Writing spurred me to action it seems. I actually worked out this morning, just a short ab ripper x video from P90x and a short run, but it counts. It’s not that I’m usually sedentary. I think all the running I do to catch buses and trains and walking around Chicago counts too.
Back to thinking about perfection, other people aren’t perfect either. Some of the people I look up to are people who seem to have it all together(it being their career, impeccable grooming and great fashion, and a great love life, whatever stage it’s in). That describes both of my old roommates, though my current ones are great too. But even these people, my old roommates and everyone else who gives the appearance of having it all together, have struggles too.
There’s an older lady in my neighborhood who I know from church that intimidates me. She’s strong, doesn’t come off as being emotional and definitely has it together. I heard that like me she’s struggled with depression in the past and that perhaps it contributes to her strength. Now she’s more relatable and less intimidating to me. Who knew! And I was interested/flattered to hear that she likes me and thinks we’re similar. She’s quite insightful to detect that given that we don’t know each other well. I know some things about compensating for my weaknesses, more anxiety than depression actually. Thank you grad school, for training and forcing me to manage my anxiety so I’m free to write stories, design, code etc freely.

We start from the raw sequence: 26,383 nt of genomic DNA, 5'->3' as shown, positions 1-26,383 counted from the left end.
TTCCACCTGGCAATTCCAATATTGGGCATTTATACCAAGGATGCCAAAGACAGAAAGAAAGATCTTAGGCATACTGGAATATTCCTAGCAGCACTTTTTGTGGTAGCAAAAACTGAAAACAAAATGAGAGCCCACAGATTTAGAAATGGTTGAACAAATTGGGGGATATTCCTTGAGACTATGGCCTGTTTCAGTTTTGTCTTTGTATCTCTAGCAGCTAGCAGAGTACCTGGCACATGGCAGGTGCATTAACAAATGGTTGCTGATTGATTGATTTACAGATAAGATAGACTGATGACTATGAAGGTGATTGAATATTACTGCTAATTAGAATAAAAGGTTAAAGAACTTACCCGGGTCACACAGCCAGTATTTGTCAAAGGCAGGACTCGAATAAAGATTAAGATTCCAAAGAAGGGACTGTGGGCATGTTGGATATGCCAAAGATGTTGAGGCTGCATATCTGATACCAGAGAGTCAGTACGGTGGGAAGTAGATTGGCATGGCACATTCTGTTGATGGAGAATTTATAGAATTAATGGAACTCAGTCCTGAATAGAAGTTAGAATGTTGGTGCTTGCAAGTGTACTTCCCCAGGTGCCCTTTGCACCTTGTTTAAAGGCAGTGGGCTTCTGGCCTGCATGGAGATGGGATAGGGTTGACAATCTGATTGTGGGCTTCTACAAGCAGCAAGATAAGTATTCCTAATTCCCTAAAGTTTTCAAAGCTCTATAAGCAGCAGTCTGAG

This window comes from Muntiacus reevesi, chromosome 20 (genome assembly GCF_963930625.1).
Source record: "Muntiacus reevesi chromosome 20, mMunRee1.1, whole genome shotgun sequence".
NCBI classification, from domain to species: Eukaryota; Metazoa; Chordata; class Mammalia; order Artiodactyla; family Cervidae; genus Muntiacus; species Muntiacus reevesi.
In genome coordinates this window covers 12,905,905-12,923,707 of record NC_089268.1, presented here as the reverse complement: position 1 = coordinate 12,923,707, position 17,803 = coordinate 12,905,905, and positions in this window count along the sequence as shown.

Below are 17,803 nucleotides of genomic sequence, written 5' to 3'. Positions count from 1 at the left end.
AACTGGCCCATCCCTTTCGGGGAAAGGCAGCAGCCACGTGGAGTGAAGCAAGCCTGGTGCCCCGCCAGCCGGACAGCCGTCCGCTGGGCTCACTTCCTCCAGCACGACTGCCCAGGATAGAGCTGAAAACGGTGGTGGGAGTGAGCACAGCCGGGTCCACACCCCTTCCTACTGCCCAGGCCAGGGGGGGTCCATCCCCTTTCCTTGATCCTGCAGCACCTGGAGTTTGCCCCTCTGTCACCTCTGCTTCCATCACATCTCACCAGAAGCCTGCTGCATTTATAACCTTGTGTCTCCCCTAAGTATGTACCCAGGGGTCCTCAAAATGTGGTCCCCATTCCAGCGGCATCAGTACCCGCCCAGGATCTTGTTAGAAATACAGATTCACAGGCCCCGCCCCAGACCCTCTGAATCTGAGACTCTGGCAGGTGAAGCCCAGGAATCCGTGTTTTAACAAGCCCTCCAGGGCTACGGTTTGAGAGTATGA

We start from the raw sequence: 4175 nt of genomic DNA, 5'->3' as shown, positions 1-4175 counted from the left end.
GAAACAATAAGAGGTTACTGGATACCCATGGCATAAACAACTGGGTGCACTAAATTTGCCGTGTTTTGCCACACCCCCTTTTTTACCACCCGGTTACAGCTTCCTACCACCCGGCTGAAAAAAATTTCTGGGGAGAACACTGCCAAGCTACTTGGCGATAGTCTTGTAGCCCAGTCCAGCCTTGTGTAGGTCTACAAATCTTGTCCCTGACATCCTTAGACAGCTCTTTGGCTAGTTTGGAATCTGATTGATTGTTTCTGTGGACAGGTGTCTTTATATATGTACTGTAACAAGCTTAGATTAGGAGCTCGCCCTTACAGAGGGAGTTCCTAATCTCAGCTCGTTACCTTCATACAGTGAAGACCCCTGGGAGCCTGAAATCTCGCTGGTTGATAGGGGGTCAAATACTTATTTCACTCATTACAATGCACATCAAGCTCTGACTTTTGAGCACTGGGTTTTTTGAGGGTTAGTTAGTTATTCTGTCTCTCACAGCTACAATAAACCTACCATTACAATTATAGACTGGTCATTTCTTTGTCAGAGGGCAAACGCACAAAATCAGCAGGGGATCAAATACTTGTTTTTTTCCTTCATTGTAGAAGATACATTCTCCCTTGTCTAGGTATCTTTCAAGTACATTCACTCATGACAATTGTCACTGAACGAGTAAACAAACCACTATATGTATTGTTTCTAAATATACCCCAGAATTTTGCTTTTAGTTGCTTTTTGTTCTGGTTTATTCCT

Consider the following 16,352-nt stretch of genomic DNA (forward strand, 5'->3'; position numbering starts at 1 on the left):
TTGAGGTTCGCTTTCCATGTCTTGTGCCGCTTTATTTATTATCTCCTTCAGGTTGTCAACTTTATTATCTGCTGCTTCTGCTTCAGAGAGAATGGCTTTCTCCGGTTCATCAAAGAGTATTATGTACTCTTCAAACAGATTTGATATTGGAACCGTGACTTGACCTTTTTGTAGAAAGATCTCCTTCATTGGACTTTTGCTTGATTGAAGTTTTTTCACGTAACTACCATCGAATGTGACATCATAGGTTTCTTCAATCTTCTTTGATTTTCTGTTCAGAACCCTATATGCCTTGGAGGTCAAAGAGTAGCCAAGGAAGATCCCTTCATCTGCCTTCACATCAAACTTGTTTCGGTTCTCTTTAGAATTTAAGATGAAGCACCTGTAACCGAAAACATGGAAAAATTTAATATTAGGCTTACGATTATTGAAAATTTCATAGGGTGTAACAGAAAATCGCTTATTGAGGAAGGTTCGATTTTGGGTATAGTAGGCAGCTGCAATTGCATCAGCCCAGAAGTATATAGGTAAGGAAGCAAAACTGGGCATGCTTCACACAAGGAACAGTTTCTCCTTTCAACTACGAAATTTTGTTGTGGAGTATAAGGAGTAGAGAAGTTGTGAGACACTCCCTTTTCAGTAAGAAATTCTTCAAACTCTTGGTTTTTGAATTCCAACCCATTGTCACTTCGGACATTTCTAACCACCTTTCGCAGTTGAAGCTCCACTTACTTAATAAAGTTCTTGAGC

Perfection is particularly nonexistent in relationships. There is no perfect boyfriend, husband or marriage. I majored in English at the top English program in the country, UC Berkeley(not to brag, just establishing my authority on literature here). The marriage plot is a kind of story structure that culminates in a marriage. Getting married is seen as a happily-ever-after conclusion to one’s life. In a marriage plot, the marriage concludes the novel, as if life doesn’t continue to be full of fresh struggles to describe. I’ve realized from observing others (since I’m not married yet) that it’s not. There are still struggles within marriage. Maybe your husband is in medical school and spends countless, necessary hours studying, so you don’t spend as much time with him as you’d like. (True story) Or there are others who got married really young and have beautiful photos, but are now divorced or really struggling in their marriage. I’ve seen this happen among fellow Christians.
Points of weakness are universal. There’s a literary term for it, an achilles heel. The hero of a novel always has one. But it’s in our weaknesses that we’re relatable. We’re human.
Writing is my skill, dare I say talent. I’ve devoted my academic career to it and very soon, hope to make a living off of it. Yet, it’s not always easy. I procrastinate more than I like. Sometimes I tell myself you are not leaving this cafe or library or newsroom until x is written. Still, there’s a joy in the struggle almost and a satisfaction at the completion of each new piece, like this blog post.